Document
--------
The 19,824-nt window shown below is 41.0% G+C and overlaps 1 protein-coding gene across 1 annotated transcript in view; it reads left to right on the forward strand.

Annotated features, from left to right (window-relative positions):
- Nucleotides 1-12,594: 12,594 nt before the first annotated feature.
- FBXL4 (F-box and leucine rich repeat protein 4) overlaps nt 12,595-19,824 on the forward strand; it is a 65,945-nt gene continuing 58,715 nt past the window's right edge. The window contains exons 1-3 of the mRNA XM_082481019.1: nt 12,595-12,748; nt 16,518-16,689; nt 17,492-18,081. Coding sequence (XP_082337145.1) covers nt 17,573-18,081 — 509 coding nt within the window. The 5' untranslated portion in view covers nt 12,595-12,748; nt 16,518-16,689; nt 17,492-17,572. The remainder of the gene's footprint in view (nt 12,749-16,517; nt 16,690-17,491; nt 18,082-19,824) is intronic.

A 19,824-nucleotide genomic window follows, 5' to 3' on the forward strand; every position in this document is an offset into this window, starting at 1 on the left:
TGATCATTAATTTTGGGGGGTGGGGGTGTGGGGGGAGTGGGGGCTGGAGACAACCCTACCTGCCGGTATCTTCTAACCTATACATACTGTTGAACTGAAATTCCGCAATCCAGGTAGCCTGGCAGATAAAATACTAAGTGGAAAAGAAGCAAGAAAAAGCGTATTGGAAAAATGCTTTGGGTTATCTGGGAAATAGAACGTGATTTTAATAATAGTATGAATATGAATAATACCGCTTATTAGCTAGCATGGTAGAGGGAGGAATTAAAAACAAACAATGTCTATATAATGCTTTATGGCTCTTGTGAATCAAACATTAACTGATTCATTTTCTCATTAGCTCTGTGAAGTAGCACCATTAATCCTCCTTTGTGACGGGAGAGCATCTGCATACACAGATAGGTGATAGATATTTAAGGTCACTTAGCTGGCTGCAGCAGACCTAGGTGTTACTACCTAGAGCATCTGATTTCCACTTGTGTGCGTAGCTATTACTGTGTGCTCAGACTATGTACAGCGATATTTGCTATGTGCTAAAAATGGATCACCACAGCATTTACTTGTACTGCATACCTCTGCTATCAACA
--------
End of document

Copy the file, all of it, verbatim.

The 19,824-nt window shown below is 41.0% G+C and overlaps 1 protein-coding gene across 1 annotated transcript in view; it reads left to right on the forward strand.

Annotated features, from left to right (window-relative positions):
- Nucleotides 1-12,594: 12,594 nt before the first annotated feature.
- FBXL4 (F-box and leucine rich repeat protein 4) overlaps nt 12,595-19,824 on the forward strand; it is a 65,945-nt gene continuing 58,715 nt past the window's right edge. The window contains exons 1-3 of the mRNA XM_082481019.1: nt 12,595-12,748; nt 16,518-16,689; nt 17,492-18,081. Coding sequence (XP_082337145.1) covers nt 17,573-18,081 — 509 coding nt within the window. The 5' untranslated portion in view covers nt 12,595-12,748; nt 16,518-16,689; nt 17,492-17,572. The remainder of the gene's footprint in view (nt 12,749-16,517; nt 16,690-17,491; nt 18,082-19,824) is intronic.

A 19,824-nucleotide genomic window follows, 5' to 3' on the forward strand; every position in this document is an offset into this window, starting at 1 on the left:
TGATCATTAATTTTGGGGGGTGGGGGTGTGGGGGGAGTGGGGGCTGGAGACAACCCTACCTGCCGGTATCTTCTAACCTATACATACTGTTGAACTGAAATTCCGCAATCCAGGTAGCCTGGCAGATAAAATACTAAGTGGAAAAGAAGCAAGAAAAAGCGTATTGGAAAAATGCTTTGGGTTATCTGGGAAATAGAACGTGATTTTAATAATAGTATGAATATGAATAATACCGCTTATTAGCTAGCATGGTAGAGGGAGGAATTAAAAACAAACAATGTCTATATAATGCTTTATGGCTCTTGTGAATCAAACATTAACTGATTCATTTTCTCATTAGCTCTGTGAAGTAGCACCATTAATCCTCCTTTGTGACGGGAGAGCATCTGCATACACAGATAGGTGATAGATATTTAAGGTCACTTAGCTGGCTGCAGCAGACCTAGGTGTTACTACCTAGAGCATCTGATTTCCACTTGTGTGCGTAGCTATTACTGTGTGCTCAGACTATGTACAGCGATATTTGCTATGTGCTAAAAATGGATCACCACAGCATTTACTTGTACTGCATACCTCTGCTATCAACA